Title

Safety Culture in Cardiac Surgical Teams: Data From Five Programs and National Surgical Comparison.

Publication/Presentation Date

12-2015

Abstract

BACKGROUND: Little is known about safety culture in the area of cardiac surgery as compared with other types of surgery. The unique features of cardiac surgical teams may result in different perceptions of patient safety and patient safety culture.

METHODS: We measured and described safety culture in five cardiovascular surgical centers using the Hospital Survey on Patient Safety Culture, and compared the data with the Agency for Healthcare Research and Quality (AHRQ) 2010 comparative database in surgery and anesthesiology (all types). We reported mean scores, standard deviations, and percent positive responses for the two single-item measures and 12 patient safety climate dimensions in the Hospital Survey on Patient Safety Culture.

RESULTS: In the five cardiac surgical programs, the dimension of teamwork within hospital units had the highest positive score (74% positive responses), and the dimension of nonpunitive response to error had the lowest score (38% positive responses). Surgeons and support staff perceived better safety climate than nurses, perfusionists, and anesthesia practitioners. The cardiac surgery cohort reported more positive safety climate than the AHRQ all-type surgery cohort in four dimensions but lower frequency of reporting mistakes. The cardiac anesthesiology cohort scored lower on two dimensions compared with the AHRQ all-type anesthesiology cohort.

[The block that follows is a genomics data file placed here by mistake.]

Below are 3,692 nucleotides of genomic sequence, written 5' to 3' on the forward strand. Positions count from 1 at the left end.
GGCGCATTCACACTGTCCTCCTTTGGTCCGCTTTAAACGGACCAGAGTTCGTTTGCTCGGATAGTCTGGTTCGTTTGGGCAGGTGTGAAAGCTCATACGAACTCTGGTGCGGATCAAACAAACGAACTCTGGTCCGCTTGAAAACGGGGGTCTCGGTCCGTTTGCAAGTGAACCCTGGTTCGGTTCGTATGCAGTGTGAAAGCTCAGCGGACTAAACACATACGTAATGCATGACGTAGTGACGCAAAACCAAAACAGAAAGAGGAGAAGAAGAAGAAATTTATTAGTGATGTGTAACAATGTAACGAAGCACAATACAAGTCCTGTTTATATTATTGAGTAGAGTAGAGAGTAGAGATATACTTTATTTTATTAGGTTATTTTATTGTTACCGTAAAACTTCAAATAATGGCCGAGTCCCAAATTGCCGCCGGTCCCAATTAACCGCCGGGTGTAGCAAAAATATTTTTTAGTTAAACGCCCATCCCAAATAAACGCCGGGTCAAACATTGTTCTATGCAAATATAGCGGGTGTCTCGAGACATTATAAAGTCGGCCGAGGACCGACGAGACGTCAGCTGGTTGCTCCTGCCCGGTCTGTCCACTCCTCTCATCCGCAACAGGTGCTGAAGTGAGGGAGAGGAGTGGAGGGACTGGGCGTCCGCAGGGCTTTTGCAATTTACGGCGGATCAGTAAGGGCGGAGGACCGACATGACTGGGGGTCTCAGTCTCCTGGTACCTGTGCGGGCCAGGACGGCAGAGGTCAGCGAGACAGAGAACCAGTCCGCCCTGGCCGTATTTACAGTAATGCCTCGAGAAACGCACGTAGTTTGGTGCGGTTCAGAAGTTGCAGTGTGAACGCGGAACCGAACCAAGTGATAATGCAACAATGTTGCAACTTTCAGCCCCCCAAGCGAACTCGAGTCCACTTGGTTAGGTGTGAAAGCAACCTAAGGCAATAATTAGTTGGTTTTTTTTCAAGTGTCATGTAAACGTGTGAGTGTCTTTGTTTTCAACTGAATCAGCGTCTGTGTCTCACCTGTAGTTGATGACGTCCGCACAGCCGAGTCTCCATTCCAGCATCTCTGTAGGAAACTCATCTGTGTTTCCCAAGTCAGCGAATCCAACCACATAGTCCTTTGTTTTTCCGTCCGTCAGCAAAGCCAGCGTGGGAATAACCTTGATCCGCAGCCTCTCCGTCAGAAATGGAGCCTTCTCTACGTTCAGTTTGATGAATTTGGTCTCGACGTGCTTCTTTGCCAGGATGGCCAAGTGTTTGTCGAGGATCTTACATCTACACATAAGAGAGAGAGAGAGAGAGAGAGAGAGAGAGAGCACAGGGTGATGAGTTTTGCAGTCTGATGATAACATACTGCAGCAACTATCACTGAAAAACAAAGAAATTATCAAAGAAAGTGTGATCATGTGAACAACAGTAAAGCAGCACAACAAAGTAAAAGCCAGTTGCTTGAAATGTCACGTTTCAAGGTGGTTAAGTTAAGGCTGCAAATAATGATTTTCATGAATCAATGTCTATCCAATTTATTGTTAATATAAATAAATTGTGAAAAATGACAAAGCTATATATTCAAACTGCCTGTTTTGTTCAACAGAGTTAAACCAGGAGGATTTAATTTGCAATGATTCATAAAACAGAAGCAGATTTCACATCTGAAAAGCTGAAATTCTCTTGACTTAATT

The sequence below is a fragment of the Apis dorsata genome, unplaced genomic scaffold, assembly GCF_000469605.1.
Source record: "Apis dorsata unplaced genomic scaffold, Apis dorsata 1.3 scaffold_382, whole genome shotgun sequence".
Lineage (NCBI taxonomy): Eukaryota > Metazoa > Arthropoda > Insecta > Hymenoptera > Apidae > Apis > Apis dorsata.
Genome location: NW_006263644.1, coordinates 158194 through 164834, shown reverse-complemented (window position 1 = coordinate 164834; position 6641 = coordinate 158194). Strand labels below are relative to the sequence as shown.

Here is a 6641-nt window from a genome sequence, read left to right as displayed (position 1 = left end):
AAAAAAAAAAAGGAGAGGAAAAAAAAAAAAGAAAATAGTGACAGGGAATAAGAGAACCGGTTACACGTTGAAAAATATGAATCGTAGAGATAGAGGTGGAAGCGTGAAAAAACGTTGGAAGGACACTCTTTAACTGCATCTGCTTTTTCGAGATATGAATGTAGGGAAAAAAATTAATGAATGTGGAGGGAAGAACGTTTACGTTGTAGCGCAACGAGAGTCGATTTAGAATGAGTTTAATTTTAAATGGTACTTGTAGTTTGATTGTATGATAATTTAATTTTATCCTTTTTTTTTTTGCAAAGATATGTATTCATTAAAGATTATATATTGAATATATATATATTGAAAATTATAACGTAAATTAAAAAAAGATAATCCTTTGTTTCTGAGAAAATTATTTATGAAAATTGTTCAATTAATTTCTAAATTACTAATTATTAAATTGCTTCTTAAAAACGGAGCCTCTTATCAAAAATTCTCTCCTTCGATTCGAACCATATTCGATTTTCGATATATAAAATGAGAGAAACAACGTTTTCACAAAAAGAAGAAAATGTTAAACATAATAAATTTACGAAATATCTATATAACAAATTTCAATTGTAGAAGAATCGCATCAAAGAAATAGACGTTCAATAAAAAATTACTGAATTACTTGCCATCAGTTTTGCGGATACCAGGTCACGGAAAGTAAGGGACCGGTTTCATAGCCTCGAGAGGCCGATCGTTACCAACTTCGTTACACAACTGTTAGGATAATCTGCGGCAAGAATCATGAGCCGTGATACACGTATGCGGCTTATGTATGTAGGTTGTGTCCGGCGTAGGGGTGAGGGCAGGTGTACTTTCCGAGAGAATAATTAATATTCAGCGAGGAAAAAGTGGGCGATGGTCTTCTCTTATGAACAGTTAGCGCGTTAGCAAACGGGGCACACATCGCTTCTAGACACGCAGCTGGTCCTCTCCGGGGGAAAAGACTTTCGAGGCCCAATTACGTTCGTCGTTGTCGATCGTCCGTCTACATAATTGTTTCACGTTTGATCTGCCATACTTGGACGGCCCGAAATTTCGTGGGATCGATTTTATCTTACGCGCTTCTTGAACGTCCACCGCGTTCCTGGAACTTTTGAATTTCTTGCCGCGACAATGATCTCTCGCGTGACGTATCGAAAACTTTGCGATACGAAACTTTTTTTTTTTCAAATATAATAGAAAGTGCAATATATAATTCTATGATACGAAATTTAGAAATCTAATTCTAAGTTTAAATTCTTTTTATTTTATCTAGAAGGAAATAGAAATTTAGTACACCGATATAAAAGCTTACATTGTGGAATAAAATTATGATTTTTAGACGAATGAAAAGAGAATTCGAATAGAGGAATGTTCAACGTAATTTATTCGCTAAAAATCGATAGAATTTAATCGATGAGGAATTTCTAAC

CONCLUSIONS: This study identifies patient safety areas for improvement in cardiac surgical teams in comparison with all-type surgical teams. We also found that different professional disciplines in cardiac surgical teams perceive patient safety differently.

Volume

100

Issue

6

First Page

2182

Last Page

2189

ISSN

1552-6259

Disciplines

Anesthesiology | Medicine and Health Sciences

PubMedID

26330011

Department(s)

Department of Anesthesiology, Department of Medicine, Department of Medicine Faculty

Document Type

Article